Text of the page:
City planners have much to consider in the latter days of the COVID pandemic. One of the major challenges is the future of public transit.
As McKinsey Global points out in a recent report, “a city’s transportation network is its cardiovascular system.”
In Canada, every level of government is involved when it comes to funding transit infrastructure. The investments are in the billions of dollars. Projects take decades to complete and involve a big portion of the Canadian construction industry.
As important as public transit is to major cities, systems have taken a beating lately. Ridership is down for two reasons, less travel to workplaces due to hybrid solutions, and health and safety concerns undermining public confidence.
The result has been an increased ratio of travel by private vehicles to public transit. Yet even during COVID, the number of trips by car for personal reasons has decreased, according to McKinsey, due to an increase in remote work, online shopping and home food delivery.
If the trend towards increased private vehicle transportation continues, public transit will be faced with the challenge of finding ways to lure riders back.
McKinsey surveyed 25 of the world’s largest cities to learn what factors can contribute to an increase use of public transportation while decreasing private automobile use.
First, public transit must be seen as safe. Not surprisingly, confidence in the transit systems is high in Chinese cities due to mandatory mask-wearing, physical-distancing, regular disinfection and other epidemiological safety measures. Unfortunately, not all countries and their citizens are as compliant.
Convenience is vital. In cities like London, Madrid and Paris, McKinsey finds linking city transit to rail hubs, increased bike lanes and improved pedestrian infrastructure are part of the success formula.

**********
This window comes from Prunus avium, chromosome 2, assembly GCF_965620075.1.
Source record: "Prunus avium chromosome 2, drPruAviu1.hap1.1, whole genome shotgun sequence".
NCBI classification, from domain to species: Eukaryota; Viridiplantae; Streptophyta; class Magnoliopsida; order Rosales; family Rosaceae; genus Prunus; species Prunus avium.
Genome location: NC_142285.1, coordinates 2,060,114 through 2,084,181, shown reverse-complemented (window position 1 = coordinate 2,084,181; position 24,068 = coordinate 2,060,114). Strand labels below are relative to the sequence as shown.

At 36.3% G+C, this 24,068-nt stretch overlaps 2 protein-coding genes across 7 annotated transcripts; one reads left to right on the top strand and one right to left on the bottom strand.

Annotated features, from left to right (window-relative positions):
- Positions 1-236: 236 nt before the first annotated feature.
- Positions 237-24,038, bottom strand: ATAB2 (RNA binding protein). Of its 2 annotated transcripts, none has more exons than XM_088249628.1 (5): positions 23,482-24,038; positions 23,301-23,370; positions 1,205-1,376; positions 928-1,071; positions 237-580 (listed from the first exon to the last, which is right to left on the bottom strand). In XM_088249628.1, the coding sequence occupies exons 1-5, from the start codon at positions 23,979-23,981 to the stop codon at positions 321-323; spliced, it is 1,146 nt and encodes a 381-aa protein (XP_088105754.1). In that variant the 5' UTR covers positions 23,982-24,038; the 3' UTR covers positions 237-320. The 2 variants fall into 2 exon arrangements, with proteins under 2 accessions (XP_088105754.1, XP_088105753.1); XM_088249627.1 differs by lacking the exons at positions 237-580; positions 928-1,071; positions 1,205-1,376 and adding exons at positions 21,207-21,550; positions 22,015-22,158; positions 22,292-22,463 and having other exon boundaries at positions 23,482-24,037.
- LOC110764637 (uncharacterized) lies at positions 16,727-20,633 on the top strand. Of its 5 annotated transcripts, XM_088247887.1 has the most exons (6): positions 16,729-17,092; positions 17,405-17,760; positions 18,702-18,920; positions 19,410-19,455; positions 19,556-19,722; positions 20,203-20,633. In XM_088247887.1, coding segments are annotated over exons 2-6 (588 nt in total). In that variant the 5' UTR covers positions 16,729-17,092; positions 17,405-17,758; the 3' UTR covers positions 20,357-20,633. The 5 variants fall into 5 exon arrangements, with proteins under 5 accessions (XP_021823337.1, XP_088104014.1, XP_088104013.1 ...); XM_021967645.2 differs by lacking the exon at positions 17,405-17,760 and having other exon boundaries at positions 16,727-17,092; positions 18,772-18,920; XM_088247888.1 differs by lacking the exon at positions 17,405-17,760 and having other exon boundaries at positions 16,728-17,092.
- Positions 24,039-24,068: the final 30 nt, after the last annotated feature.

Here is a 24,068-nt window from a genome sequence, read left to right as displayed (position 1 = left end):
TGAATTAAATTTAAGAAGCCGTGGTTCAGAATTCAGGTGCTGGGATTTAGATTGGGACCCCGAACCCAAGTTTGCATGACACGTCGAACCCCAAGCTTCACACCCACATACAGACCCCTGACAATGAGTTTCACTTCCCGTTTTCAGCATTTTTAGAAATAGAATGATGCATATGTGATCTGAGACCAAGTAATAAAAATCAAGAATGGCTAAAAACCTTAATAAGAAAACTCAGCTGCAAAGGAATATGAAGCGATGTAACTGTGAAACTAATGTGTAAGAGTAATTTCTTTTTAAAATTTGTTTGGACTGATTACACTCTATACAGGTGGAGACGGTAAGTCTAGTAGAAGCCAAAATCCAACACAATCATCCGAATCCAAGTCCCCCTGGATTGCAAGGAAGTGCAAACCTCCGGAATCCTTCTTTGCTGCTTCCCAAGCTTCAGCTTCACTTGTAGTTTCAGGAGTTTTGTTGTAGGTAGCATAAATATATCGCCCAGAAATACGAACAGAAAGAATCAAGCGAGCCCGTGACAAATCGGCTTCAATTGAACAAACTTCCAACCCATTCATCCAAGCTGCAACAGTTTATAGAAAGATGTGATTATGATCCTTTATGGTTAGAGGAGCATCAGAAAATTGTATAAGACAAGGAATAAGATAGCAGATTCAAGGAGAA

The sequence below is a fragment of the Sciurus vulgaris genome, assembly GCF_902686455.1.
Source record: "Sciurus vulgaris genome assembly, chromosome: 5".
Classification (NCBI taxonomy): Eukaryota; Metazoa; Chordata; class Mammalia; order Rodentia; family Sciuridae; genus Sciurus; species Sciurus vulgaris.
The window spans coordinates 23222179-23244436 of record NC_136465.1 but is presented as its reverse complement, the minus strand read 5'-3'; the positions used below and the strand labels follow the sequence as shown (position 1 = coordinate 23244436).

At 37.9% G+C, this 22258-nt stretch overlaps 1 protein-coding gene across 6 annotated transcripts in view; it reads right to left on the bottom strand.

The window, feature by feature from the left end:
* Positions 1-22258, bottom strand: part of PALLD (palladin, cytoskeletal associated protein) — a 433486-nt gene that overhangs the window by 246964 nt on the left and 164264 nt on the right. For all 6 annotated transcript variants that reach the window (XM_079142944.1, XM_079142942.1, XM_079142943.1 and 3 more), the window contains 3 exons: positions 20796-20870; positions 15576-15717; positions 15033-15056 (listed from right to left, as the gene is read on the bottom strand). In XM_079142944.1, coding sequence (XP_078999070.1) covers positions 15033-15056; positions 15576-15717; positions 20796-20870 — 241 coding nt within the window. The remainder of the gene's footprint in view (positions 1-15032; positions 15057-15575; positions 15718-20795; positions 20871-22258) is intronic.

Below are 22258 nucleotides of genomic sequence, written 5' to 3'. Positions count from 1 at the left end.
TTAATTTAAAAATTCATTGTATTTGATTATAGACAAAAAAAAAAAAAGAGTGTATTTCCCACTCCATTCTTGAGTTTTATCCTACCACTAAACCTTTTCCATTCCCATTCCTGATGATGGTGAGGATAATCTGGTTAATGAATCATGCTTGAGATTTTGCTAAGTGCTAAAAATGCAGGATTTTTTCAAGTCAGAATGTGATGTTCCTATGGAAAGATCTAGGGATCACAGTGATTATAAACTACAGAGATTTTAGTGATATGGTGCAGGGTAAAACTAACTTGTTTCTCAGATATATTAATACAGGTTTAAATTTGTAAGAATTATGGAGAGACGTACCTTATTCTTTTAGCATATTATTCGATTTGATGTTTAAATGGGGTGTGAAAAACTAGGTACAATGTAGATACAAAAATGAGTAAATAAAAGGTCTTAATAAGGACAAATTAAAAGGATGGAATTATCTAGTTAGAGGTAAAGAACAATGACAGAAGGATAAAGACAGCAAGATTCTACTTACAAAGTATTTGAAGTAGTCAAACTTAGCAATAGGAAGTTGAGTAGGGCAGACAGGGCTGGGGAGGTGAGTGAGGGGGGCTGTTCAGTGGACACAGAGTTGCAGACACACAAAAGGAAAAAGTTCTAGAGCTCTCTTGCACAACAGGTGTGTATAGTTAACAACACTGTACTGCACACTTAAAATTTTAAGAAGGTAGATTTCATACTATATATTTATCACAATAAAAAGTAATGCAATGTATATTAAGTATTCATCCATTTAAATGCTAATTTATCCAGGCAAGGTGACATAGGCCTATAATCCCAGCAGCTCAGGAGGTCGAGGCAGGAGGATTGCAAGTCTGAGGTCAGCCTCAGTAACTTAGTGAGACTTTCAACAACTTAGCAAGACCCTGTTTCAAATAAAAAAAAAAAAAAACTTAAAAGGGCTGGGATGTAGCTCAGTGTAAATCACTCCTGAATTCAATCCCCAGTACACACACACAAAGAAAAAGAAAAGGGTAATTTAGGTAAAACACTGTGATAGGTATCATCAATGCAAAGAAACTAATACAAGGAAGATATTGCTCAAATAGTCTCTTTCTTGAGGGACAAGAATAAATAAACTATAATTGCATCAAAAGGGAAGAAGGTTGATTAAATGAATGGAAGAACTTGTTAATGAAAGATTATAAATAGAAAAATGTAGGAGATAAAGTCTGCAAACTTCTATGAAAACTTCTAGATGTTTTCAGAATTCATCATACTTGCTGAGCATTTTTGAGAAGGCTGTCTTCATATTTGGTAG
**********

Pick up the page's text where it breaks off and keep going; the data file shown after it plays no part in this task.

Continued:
Affordability is important as well.
“High rates of private-car ownership tend to constrict revenue flows for the public-transport system,” says McKinsey.
As a result, in cities where private car ownership is expensive, public transit rates tend to be low due to higher use.
Linked to private vehicle usage are mandated car parking allocation minimums. These impact project density and land use in commercial areas, shopping malls and restaurant districts.
Car parking is an issue that developers and builders can take to heart. Each parking space takes up around 160 square feet. Studies in the United States suggest parking allocation policies of the past imposed by municipalities have resulted in the equivalent of eight parking spots at home or elsewhere for each registered vehicle.
In total, that’s nearly 1,300 square feet for each vehicle in the country, an immense amount of land. It’s highly inefficient. In many urban and suburban commercial areas, portions of that land could be put to use as lanes dedicated to bicycles, pedestrians and transit vehicles. And although the public may not realize it, that land is not “free.”
Let’s not forget the environment. Increased private car usage runs contrary to environmental objectives.
Despite the expectation that the environmental damage cause by automobile exhaust today will be mitigated, perhaps even eliminated, by electric vehicles (EVs), there are complicating issues. EVs need roads and parking spaces too. Landlords and owners will be expected to provide recharging stations for tenants or customers. The electricity grid must be cleaned-sourced and built to handle the load demanded by the millions of EVs the Canadian government says will be on the road in 10 to 12 years. None of these challenges will be easily met.
It brings the focus back to improved public transit systems and public policies to incentivize the reduction of cars while improving the business case for increased public transit infrastructure spending.
Planners and policy-makers need to get these inputs correct if they hope to justify the high cost of public transit. In a post-COVID environment, investment in public transit will loom large, not only for those who design and build the systems but for the property developers who plan residential and commercial projects around them.
John Bleasby is a Coldwater, Ont.-based freelance writer. Send comments and Inside Innovation column ideas to email@example.com.